Sunday, April 3, 2022

Reflections on Shadowpox: The Cytokine Storm at the Desmond Tutu HIV Foundation Youth Centre

Less than a year before the pandemic, on 12 March 2019, peer health interns Zanele Melapi and Sibulele Bontshi reflected on their participation in the "citizen science fiction" workshop Shadowpox: The Cytokine Storm, at the Desmond Tutu HIV Foundation Youth Centre, Masiphumelele, South Africa. 



Saturday, March 26, 2022

AMR AR Game Jam!

This week, the students of the course FILM 1123: Writing for Games and Interactive Media in York's Department of Cinema and Media Arts held a game jam to explore the concept of procedural rhetoric by brainstorming augmented reality (AR) games that could spread the word about the problem of antimicrobial resistance (AMR).

The event was kicked off by special guest Dr. Steven J. Hoffman, Director of the Global Strategy Lab, Professor of Global Health, Law, and Political Science at York University, and Scientific Director at the CIHR Institute of Population & Public Health. Huge thanks to Steven for joining us! 

One of the students in the course, Man Yiu Kingsley Wong, is also a talented photographer, and took the initiative to document the afternoon, which was particularly poignant as it was the only day of the whole term in which we gathered on campus in person.

Three-quarters of the class met outside York's Centre for Film and Theatre, right across the street from the Global Strategy Lab in the Dahdaleh Institute for Global Health Research...

...while intrepid teaching assistants Lokchi Lam and Kurt Walker made sure the other quarter of us could participate via Zoom... 

Tuesday, March 1, 2022

Media Arts Futures: In Conversation with Evan Narcisse

Update, March 17:

Here's the webinar recording!

Original post, March 1:

Please join us on March 10 for a free webinar with pop culture polymath Evan Narcisse, writer of comics, video games and animation, which I'll be hosting as part of my course Writing for Games and Interactive Media.

Evan Narcisse works as a writer and narrative design consultant in video games, comic books, and TV, often focusing on the intersection of blackness and pop culture. As a journalist and critic, he’s written for The Atlantic, Time Magazine, Kotaku, and The New York Times, in addition to teaching game journalism at New York University and appearances as an expert guest on CNN and NPR. He’s also the author of the Rise of the Black Panther graphic novel and a contributor to Marvel’s Spider-Man: Miles Morales, Redfall, and Marvel’s Avengers. A native New Yorker, he now lives in Austin, Texas.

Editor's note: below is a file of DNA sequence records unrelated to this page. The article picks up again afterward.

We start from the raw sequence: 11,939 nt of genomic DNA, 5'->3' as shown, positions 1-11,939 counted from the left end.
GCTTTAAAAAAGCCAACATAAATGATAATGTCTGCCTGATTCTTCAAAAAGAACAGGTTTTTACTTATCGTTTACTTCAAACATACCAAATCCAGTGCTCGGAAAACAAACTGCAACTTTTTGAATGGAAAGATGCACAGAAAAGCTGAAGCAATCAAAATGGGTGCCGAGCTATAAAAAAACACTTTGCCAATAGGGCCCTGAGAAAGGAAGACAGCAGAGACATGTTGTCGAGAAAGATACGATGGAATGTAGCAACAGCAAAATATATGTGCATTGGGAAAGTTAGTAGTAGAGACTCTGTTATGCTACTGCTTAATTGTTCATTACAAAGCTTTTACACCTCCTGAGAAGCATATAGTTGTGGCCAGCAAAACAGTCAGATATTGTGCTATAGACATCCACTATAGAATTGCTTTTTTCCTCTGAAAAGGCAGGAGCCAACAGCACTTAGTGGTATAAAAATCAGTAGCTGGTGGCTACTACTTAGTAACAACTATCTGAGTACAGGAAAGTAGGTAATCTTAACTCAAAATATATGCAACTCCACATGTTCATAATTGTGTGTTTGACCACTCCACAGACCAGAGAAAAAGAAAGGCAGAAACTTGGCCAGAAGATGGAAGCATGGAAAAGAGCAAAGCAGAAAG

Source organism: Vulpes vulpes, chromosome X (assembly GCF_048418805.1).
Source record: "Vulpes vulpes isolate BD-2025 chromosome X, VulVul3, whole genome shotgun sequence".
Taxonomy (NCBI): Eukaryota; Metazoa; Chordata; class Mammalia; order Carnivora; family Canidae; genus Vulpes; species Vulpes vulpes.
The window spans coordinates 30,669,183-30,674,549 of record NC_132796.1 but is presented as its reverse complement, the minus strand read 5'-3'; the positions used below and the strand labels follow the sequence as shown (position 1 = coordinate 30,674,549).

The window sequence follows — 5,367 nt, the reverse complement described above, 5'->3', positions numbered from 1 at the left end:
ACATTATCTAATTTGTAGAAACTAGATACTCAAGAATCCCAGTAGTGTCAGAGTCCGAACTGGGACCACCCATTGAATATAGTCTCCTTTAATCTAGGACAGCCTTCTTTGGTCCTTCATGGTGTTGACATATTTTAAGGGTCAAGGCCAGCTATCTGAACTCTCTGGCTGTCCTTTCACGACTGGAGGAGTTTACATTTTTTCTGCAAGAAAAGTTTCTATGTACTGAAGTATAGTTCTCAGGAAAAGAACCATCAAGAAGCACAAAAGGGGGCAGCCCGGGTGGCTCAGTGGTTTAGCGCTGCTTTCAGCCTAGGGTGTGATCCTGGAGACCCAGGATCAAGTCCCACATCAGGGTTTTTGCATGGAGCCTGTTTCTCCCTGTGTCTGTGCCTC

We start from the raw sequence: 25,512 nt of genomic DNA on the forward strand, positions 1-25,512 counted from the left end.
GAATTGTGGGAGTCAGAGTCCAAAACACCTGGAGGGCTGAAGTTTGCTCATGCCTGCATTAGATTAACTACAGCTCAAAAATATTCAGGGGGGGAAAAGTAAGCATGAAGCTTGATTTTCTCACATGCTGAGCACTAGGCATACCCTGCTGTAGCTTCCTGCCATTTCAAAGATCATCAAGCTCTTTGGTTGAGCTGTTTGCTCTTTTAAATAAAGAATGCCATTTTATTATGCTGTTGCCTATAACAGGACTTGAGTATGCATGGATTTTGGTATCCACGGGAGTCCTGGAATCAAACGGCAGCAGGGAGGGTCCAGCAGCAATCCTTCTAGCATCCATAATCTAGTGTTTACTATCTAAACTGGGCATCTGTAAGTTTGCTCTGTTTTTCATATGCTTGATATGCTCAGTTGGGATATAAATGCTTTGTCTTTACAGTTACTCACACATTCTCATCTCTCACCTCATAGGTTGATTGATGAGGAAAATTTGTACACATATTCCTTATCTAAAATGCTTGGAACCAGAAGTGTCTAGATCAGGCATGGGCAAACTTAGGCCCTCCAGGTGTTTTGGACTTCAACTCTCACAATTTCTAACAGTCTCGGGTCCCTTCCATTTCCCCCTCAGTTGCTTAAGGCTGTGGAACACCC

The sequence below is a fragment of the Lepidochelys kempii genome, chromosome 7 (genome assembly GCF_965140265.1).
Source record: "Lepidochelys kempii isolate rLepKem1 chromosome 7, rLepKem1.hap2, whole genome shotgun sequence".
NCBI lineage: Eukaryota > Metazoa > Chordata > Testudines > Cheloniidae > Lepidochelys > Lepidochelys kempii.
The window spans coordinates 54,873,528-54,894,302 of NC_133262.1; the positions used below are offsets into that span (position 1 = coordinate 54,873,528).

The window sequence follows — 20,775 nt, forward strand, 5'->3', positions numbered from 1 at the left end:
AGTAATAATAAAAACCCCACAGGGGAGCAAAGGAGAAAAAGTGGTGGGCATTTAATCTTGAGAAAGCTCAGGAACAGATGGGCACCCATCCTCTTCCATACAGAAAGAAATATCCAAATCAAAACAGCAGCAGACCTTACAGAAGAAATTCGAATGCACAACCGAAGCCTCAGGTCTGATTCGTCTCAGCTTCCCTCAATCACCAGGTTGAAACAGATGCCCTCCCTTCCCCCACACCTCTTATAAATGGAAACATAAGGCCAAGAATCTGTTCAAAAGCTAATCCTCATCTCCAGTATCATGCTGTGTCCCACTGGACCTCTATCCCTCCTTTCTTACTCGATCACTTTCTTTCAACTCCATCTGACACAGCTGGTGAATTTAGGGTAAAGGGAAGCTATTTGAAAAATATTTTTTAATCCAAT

Presented by the Department of Cinema and Media Arts.

March 10, 2022
11:30am EST

Register HERE

Friday, January 21, 2022

Co-Creating Vaccine Confidence: An Anishinabe Theatre-Based Approach

I'm thrilled to be able to announce a new two-year project on which I'm a co-investigator, alongside the talented and lovely Joahnna Berti, Bruce Naokwegijig and Maurianne Reade, reigniting the Shadowpox collaboration we began at Debajehmujig Storytellers in 2018!

The new project is titled Co-Creating Vaccine Confidence: An Anishinabe Theatre-Based Approach to Strengthen Indigenous Youth and Young Adult Vaccination Support, and it's funded by the Canadian Institutes of Health Research under the COVID-19 Vaccine Confidence - Indigenous Health Research Operating Grant.

The team has grown to include more great folks from the Northern Ontario School of Medicine, among others, and is led by principal investigators Marion Maar, Maurianne Reade, and Mariette Sutherland. (Yes, Marion, Maurianne and Mariette – a trio of names tailor-made for a musical theatre number!)

We're now working on a 60-minute presentation for the Chiefs of Ontario Health Forum on February 23rd.